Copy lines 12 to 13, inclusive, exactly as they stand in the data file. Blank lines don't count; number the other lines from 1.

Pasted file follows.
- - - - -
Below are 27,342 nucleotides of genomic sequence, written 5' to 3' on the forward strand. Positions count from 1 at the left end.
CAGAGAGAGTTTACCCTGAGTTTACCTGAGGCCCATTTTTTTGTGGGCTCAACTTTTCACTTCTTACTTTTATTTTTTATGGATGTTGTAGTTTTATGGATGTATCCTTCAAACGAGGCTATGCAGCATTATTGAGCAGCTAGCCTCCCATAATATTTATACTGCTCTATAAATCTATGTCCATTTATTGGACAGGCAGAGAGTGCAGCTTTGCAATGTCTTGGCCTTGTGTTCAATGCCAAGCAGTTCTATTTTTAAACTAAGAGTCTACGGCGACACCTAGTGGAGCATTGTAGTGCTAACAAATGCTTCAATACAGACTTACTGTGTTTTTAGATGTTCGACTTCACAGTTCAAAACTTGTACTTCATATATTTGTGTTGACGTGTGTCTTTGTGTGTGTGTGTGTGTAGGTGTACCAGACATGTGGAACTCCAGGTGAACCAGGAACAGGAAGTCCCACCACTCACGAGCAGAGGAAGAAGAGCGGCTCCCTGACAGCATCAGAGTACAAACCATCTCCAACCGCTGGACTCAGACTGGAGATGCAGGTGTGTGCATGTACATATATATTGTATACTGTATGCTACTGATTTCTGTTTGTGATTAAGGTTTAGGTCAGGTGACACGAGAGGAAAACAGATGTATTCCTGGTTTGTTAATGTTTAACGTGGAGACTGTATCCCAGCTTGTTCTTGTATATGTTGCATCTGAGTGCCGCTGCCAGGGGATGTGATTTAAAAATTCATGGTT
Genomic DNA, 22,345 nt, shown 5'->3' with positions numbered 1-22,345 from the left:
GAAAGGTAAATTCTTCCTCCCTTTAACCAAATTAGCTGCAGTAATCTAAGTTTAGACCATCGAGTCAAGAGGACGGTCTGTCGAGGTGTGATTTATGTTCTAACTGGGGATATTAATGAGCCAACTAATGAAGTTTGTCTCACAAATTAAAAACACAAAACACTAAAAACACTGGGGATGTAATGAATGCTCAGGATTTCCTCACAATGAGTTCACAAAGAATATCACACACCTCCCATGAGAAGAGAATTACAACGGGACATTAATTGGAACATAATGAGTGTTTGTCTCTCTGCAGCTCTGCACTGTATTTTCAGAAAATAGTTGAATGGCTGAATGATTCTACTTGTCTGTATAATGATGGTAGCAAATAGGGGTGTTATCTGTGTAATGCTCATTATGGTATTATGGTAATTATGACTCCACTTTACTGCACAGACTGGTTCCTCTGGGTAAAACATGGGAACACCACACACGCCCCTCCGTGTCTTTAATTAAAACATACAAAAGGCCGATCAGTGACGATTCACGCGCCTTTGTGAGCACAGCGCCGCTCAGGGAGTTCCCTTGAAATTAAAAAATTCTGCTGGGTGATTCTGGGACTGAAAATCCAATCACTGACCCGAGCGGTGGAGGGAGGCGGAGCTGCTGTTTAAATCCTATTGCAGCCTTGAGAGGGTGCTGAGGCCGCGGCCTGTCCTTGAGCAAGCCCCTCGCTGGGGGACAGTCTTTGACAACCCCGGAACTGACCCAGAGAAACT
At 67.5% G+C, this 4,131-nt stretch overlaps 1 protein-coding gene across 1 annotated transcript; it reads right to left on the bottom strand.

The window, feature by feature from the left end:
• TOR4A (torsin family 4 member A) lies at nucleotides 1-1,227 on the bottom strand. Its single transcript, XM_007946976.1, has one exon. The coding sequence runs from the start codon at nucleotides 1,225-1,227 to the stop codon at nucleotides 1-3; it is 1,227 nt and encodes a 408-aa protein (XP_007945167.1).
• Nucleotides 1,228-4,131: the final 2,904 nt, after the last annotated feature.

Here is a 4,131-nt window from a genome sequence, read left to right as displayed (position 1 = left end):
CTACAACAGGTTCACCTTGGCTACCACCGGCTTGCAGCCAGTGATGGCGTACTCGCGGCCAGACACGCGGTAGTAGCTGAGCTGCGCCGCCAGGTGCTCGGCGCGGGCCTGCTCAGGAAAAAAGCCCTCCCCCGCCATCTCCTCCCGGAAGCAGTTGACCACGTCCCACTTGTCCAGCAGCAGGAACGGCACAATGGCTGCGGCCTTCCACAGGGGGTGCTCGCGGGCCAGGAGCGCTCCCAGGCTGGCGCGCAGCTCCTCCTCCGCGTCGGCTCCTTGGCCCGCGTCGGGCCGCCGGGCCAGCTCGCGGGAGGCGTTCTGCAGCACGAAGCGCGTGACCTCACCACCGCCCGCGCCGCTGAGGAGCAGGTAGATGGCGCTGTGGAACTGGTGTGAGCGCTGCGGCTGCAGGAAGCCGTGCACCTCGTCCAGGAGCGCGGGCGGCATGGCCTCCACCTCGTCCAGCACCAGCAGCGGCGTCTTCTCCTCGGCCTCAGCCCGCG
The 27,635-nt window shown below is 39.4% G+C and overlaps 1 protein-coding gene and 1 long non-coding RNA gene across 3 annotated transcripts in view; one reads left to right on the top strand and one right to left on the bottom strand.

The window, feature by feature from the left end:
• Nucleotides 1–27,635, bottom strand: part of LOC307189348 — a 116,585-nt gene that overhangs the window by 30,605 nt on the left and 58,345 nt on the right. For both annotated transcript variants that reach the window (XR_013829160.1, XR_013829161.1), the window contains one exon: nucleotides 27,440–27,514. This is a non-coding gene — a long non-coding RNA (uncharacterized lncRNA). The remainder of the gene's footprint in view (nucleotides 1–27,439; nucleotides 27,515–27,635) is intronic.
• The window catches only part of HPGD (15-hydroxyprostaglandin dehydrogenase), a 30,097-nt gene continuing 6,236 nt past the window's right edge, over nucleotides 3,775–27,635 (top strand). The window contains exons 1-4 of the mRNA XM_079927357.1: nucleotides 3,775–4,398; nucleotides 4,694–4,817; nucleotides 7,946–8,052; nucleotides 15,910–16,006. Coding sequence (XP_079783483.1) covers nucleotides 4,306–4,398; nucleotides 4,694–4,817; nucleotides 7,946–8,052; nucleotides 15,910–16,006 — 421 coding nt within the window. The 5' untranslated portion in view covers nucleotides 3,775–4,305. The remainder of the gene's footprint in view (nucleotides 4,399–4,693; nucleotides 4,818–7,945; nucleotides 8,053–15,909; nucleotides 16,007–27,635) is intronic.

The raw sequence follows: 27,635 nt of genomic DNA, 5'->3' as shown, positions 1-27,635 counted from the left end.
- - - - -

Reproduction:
The window, feature by feature from the left end:
• Nucleotides 1–27,635, bottom strand: part of LOC307189348 — a 116,585-nt gene that overhangs the window by 30,605 nt on the left and 58,345 nt on the right. For both annotated transcript variants that reach the window (XR_013829160.1, XR_013829161.1), the window contains one exon: nucleotides 27,440–27,514. This is a non-coding gene — a long non-coding RNA (uncharacterized lncRNA). The remainder of the gene's footprint in view (nucleotides 1–27,439; nucleotides 27,515–27,635) is intronic.